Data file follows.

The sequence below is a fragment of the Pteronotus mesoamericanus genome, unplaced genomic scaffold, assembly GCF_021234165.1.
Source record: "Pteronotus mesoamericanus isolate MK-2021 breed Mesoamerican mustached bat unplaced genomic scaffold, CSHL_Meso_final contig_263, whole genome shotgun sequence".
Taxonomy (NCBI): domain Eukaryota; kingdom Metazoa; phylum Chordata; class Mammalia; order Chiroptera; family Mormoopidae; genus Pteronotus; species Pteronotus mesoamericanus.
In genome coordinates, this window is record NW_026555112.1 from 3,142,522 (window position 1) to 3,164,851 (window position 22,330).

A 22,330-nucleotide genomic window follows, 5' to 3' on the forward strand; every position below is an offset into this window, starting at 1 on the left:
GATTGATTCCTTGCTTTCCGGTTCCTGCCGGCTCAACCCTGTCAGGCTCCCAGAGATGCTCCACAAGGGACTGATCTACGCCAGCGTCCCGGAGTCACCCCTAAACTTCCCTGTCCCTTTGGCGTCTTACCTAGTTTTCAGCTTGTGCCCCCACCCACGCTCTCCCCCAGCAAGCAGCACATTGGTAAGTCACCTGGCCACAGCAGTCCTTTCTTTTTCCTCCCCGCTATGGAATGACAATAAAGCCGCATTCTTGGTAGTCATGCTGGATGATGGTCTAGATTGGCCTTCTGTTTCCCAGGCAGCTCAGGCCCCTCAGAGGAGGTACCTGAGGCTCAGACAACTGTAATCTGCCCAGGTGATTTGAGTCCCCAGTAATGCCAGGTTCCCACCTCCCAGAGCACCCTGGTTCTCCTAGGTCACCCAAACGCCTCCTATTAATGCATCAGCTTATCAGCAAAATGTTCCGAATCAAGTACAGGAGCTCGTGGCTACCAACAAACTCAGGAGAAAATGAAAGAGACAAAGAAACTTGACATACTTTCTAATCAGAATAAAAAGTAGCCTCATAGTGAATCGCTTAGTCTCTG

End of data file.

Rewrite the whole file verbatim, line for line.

The sequence below is a fragment of the Pteronotus mesoamericanus genome, unplaced genomic scaffold, assembly GCF_021234165.1.
Source record: "Pteronotus mesoamericanus isolate MK-2021 breed Mesoamerican mustached bat unplaced genomic scaffold, CSHL_Meso_final contig_263, whole genome shotgun sequence".
Taxonomy (NCBI): domain Eukaryota; kingdom Metazoa; phylum Chordata; class Mammalia; order Chiroptera; family Mormoopidae; genus Pteronotus; species Pteronotus mesoamericanus.
In genome coordinates, this window is record NW_026555112.1 from 3,142,522 (window position 1) to 3,164,851 (window position 22,330).

A 22,330-nucleotide genomic window follows, 5' to 3' on the forward strand; every position below is an offset into this window, starting at 1 on the left:
GATTGATTCCTTGCTTTCCGGTTCCTGCCGGCTCAACCCTGTCAGGCTCCCAGAGATGCTCCACAAGGGACTGATCTACGCCAGCGTCCCGGAGTCACCCCTAAACTTCCCTGTCCCTTTGGCGTCTTACCTAGTTTTCAGCTTGTGCCCCCACCCACGCTCTCCCCCAGCAAGCAGCACATTGGTAAGTCACCTGGCCACAGCAGTCCTTTCTTTTTCCTCCCCGCTATGGAATGACAATAAAGCCGCATTCTTGGTAGTCATGCTGGATGATGGTCTAGATTGGCCTTCTGTTTCCCAGGCAGCTCAGGCCCCTCAGAGGAGGTACCTGAGGCTCAGACAACTGTAATCTGCCCAGGTGATTTGAGTCCCCAGTAATGCCAGGTTCCCACCTCCCAGAGCACCCTGGTTCTCCTAGGTCACCCAAACGCCTCCTATTAATGCATCAGCTTATCAGCAAAATGTTCCGAATCAAGTACAGGAGCTCGTGGCTACCAACAAACTCAGGAGAAAATGAAAGAGACAAAGAAACTTGACATACTTTCTAATCAGAATAAAAAGTAGCCTCATAGTGAATCGCTTAGTCTCTG